July 29, 2021 marks the ten (10) year anniversary of the passing of the Honorable Matthew J. Perry, Jr., lawyer, civil rights pioneer, and South Carolina’s first African-American United States District Court Judge.

As a young man, Judge Perry attended Booker T. Washington High School in Columbia, served in the United States Army during World War II, and earned a law degree from South Carolina State College in 1951. During the turbulent 1950s and 1960s, Perry developed a reputation as a young, unflappable attorney and eventually became a champion of the underserved and disadvantaged. He was never discouraged by the turbulent times or his formidable opponents, and was often referred to endearingly as the “Thurgood Marshall of the South.”

Developing a passion for civil rights causes, Judge Perry aspired to change the law in areas affecting basic human and civil rights, racial injustices, and equal opportunities. Through sheer determination and persuasive voice of reason, Judge Perry accomplished results that many believed were impossible including the desegregation and integration of South Carolina’s public schools, colleges, hospitals, state parks, golf courses, restaurants, and beaches. These and other courageous legal victories at the state, regional, and even national level provided impacted citizens with a newfound sense of freedom and equality.

Although he participated in thousands of cases, Judge Perry is probably most known for the following: his representation of Harvey Gantt to gain admission as the first African-American student at Clemson University in 1963; his representation also in 1963 of James Solomon and Henri Monteith in gaining admission as the first African-American students at the University of South Carolina in the twentieth century; his 1974 voting rights lawsuit against the South Carolina General Assembly, which resulted in the creation of single-member districts and an end to the at-large election of legislators; and for serving as the trial lawyer in some of the most significant United States Supreme Court cases of the modern civil rights era, including Edwards v. South Carolina, which established broad legal protections for civil rights marchers, and Newman v. Piggy Park Enterprises, one of the earliest interpretations of the 1964 Civil Rights Act.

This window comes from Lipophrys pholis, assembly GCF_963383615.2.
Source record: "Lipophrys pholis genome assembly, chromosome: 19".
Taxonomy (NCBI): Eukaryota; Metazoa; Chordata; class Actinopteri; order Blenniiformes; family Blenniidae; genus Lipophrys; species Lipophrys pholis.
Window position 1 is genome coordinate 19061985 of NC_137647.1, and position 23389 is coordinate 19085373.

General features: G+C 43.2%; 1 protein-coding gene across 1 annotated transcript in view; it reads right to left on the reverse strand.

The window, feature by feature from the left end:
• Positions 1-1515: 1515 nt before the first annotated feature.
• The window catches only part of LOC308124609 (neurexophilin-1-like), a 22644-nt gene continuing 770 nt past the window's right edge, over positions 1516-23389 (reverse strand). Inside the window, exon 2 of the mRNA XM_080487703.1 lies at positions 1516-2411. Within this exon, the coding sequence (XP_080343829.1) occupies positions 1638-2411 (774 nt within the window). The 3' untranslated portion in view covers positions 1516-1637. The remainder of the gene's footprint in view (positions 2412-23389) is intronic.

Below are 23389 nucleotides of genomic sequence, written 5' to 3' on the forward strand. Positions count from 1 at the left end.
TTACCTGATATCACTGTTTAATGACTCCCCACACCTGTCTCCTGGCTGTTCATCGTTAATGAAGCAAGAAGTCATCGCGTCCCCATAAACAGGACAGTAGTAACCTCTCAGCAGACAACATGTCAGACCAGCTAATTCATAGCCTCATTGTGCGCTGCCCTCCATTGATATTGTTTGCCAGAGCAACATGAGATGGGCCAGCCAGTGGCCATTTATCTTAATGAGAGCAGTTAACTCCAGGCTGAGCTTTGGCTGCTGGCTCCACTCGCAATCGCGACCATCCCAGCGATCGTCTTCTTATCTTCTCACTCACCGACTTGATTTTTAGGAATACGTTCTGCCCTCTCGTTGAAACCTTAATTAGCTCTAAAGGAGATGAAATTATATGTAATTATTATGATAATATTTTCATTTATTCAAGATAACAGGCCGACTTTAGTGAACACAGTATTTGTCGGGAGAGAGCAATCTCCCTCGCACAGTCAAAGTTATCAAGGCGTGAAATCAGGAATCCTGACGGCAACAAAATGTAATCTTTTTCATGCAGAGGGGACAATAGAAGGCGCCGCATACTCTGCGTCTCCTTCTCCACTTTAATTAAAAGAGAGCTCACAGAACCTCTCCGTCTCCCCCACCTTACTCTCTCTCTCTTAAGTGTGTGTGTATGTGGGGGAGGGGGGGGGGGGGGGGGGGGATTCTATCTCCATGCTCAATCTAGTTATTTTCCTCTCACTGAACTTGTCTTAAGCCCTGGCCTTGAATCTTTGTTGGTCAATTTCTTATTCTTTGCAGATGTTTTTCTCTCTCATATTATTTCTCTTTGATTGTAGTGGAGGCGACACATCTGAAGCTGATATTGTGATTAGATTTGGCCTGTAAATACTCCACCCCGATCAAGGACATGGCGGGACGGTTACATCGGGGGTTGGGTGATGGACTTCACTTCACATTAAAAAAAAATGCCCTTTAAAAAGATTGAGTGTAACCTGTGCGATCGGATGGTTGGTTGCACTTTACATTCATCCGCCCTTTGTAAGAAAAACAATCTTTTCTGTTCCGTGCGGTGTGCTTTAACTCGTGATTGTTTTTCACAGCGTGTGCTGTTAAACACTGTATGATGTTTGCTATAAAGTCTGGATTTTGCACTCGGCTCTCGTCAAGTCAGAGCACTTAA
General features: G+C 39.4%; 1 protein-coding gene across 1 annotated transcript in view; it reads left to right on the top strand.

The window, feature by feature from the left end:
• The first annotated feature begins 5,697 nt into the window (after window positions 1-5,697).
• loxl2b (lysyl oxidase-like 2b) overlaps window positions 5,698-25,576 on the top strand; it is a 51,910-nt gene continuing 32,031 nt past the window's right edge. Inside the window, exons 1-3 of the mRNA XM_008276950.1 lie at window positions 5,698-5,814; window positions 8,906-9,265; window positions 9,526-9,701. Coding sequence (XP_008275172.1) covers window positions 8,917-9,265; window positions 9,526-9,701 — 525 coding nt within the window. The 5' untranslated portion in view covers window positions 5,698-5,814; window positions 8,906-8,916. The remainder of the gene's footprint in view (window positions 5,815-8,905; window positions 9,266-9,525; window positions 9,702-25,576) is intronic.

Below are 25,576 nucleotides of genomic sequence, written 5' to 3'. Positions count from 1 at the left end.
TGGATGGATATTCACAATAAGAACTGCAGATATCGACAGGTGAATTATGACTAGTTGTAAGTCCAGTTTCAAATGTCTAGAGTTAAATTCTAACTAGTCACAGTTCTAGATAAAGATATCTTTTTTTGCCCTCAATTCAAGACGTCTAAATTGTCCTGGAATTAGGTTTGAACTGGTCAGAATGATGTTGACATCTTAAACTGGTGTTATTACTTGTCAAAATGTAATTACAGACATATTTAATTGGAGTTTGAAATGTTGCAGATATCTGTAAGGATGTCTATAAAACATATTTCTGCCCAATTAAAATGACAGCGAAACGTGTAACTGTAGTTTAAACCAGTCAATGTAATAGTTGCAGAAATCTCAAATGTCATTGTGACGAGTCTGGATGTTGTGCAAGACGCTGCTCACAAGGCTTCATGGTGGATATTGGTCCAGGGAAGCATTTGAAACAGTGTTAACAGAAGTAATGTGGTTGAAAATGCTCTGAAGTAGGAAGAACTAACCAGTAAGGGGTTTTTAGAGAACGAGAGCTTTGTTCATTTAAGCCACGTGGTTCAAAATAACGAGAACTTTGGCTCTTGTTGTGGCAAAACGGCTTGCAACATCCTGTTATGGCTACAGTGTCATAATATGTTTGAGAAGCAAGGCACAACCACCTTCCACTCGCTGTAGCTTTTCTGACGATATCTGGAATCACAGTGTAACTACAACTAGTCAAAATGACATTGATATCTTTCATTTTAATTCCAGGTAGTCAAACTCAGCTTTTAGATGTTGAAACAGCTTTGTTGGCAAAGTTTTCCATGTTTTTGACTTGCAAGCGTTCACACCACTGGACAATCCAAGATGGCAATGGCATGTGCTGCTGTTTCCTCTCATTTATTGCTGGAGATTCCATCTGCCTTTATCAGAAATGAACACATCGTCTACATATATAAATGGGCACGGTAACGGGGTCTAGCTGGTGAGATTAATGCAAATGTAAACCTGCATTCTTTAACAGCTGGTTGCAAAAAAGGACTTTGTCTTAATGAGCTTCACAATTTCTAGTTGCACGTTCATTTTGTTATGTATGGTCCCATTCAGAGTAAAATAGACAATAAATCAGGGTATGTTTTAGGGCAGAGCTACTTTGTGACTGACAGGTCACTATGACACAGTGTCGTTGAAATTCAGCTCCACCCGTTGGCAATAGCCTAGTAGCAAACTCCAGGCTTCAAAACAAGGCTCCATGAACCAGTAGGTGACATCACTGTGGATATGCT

In 1976, President Gerald Ford appointed Judge Perry to a newly-created seat on the United States Court of Military Appeals (now known as the United States Court of Appeals for the Armed Forces) in Washington, D.C., where he served until 1979. With this appointment, Perry became the first African-American lawyer from the Deep South to be appointed to a federal bench. A few years later, on July 5, 1979, Judge Perry became South Carolina’s first African-American federal district judge when President Jimmy Carter appointed Judge Perry to the United States District Court for the District of South Carolina.

In his role as a judge, Judge Perry exhibited the traits of a consummate gentleman and temperate jurist. He always approached each case as if it were his only one. He truly cared that all persons and entities were treated equally in the eyes of the law and presided over proceedings deliberately to ensure that every litigant and lawyer before him felt respected.

Judge Matthew J. Perry, Jr. (1921-2011) influenced the lives of many generations. Whether arguing before the court or adjudicating from the bench, Judge Perry devoted his life to the pursuit of equality for all persons.

Video: Library of Congress- Matthew J. Perry oral history interview by Joseph Mosnier